How a Great Accountant Adds Value to your Business


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Knowing your business’s vital statistics can be compared to driving a car. The rear-view mirror is helpful, but what drivers really need is a clear view of what is ahead of them. Even if your financial data and management information will tell you what has happened in the business so far, the bigger value resides in what the figures imply that will happen in the future, particularly for most small and medium-sized enterprises. We could say that the effectiveness of this information will depend on how you look at them or perhaps how your accountant perceived this data.

That, however, is far easier said than done. Small and medium-sized enterprises (SMEs) frequently lack specialist finance teams to turn raw data into business insight; they may be led by executives who are juggling both operational responsibilities and the ability to think strategically, and they may not always have access to third-party advisers who can help them paint the bigger picture while also paying attention to the finer details.

This is where you should ensure that your company is in compliance with all applicable laws and regulations, your accountant should also be able to provide value to your business. The following are a few examples of how a good accountant can help you in strategically moving your company ahead.

1. Cash Flow Analysis

Based on your prior cash flows, your accountant should be able to detect potential vulnerabilities and work with you to rectify the issues before they become more serious – for example, by developing daily cash flow projections so that you can recognize a crisis well before it occurs. Cash is king for most SMEs, even successful businesses have gone out of business as a result of short-term cash flow problems.

It is not only the day-to-day operations that must be taken into consideration. The amount of cash available in your company will be a critical determinant in its potential to expand. For example, does your company have the buffer time it needs to expand into new areas, introduce new products and services, or create new retail locations?

2. Risk Management

Successful firms are aware that good times may not last eternally, and they put forth significant effort to identify and understand the factors that may cause them difficulties. Understanding where your company’s exposures reside – and whether any of those exposures is excessive – is a critical component of anticipating future risk.

Consider the size of your customer base, for example. You may have broadened your consumer base by expanding into other segments of the market, but do you have a sufficient number of customers? If you become overly reliant on a single customer, the difficulties of that customer will very quickly become your problem. That may not be evident until after you’ve analyzed the numbers.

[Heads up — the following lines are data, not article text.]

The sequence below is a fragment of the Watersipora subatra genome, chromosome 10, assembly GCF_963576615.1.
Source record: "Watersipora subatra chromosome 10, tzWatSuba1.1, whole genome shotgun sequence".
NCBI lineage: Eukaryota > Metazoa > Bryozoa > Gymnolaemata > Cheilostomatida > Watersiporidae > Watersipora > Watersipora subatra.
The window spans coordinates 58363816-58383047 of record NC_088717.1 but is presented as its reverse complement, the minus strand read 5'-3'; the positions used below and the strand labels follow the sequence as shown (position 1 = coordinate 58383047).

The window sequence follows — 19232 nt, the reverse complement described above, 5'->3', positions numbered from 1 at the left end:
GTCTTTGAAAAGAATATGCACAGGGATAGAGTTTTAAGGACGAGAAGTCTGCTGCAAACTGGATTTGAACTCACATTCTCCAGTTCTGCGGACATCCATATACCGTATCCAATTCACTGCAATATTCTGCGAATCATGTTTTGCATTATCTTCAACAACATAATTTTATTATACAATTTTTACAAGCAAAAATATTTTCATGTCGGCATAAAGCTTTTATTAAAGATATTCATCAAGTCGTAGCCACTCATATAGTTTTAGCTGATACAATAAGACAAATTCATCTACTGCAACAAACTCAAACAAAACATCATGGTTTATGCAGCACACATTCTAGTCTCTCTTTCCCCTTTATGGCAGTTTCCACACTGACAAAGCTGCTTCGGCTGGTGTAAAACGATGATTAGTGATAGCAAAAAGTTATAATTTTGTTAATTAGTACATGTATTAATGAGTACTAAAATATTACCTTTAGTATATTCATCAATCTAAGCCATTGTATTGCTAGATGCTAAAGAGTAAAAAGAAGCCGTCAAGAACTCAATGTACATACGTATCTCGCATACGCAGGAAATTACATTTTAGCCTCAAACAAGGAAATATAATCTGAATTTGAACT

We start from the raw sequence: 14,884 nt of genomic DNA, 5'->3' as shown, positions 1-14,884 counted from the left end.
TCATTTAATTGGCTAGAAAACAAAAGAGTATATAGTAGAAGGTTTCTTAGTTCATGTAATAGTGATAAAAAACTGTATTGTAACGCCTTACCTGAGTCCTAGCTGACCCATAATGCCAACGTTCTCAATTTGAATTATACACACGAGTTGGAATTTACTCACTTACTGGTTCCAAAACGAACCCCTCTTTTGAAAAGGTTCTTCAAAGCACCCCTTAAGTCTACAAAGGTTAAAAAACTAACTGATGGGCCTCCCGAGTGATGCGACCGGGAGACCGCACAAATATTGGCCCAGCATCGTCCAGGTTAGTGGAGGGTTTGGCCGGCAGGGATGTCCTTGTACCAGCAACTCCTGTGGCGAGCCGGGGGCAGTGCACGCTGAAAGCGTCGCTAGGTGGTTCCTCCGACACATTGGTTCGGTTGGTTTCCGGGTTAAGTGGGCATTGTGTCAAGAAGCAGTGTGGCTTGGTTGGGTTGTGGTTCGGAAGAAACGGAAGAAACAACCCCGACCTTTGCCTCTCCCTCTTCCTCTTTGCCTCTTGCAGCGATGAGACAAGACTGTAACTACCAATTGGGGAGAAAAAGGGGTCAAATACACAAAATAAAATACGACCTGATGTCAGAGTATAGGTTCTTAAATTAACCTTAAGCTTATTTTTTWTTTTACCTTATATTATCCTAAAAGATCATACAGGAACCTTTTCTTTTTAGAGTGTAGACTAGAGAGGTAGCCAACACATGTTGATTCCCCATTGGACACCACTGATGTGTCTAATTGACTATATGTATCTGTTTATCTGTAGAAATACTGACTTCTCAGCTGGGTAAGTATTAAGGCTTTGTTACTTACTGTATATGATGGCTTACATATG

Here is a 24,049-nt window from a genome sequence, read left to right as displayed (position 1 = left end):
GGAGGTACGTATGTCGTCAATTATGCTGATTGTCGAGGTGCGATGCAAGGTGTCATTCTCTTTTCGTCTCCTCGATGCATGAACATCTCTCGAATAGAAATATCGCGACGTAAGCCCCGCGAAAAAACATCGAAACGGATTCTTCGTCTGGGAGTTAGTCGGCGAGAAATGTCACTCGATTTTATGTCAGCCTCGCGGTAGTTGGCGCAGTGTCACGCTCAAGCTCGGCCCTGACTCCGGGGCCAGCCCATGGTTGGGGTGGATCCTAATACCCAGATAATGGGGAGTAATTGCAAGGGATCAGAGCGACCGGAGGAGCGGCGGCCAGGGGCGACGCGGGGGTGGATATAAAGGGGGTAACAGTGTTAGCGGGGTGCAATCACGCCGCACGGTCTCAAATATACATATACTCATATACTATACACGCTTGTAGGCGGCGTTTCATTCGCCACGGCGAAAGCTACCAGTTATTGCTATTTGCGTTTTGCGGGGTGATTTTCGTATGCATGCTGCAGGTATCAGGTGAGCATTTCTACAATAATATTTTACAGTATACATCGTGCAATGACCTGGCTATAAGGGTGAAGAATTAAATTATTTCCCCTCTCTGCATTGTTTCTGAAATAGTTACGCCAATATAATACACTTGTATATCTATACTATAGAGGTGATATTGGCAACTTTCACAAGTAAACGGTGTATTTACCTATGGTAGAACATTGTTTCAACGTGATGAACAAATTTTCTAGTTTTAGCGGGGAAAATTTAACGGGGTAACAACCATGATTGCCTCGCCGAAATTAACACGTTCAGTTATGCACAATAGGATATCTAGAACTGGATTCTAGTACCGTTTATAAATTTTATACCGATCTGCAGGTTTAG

3. Creating Future Projections

What your company aspires to achieve is a top-down picture of the future of your company. The bottom-up approach considers how the organization’s objectives might be achieved. Take this case: you want to expand into a new international market. In this case, the things to consider will be distribution, the supply chain as well as sales and marketing.

As part of their work, good advisers develop financial models that map out the future in accordance with your objectives; they then sensitize the finances of these models by adjusting for factors such as the current economic climate, market dynamics, the nature and scale of your ambitions, and so on.

4. Grinding the granular

Creativeness, ambition, passion, and commitment are just a few of the traits that come to mind when thinking about what it takes to be a successful entrepreneur. But they must swiftly learn the in and out of running a growing company, and in particular, they must become familiar with financial concerns despite having no formal training or previous expertise in accounting.

The danger is that they will lose sight of the finer points – the headline figures may make sense, but what lies beneath them may not. Good advisers are aware of and anticipate these limitations in their knowledge.

5. Creating new opportunities

Good advisers should have enough expertise dealing with developing firms to be able to advise their clients on how to take advantage of the chances that lie ahead of them – and which specific prospects are worth taking advantage of in the first place. How, for example, do SMEs make the transition to the digital world, given the possibility it provides to scale up quickly and without the need for significant infrastructure expenditure in the process?

It’s possible that you’ve never had to deal with these issues before – in which case, dealing with advisers who have dealt with them in the past could be really beneficial.

6. Adapting to the Agenda

Good advisers present the most comprehensive picture possible of what lies ahead – including any external circumstances that may have an impact on your company’s operations. This group will inform you about what is occurring in your industry – and what it might mean for you – as well as on the issues that will face all small and medium-sized enterprises in the future. For example, assistance on government pension programs or the specifics of the new tax regimes may be required.

If you are unsure of what your company’s vital statistics are telling you, try asking your accountant or book a consultation with IDM Professional Corporation CPA.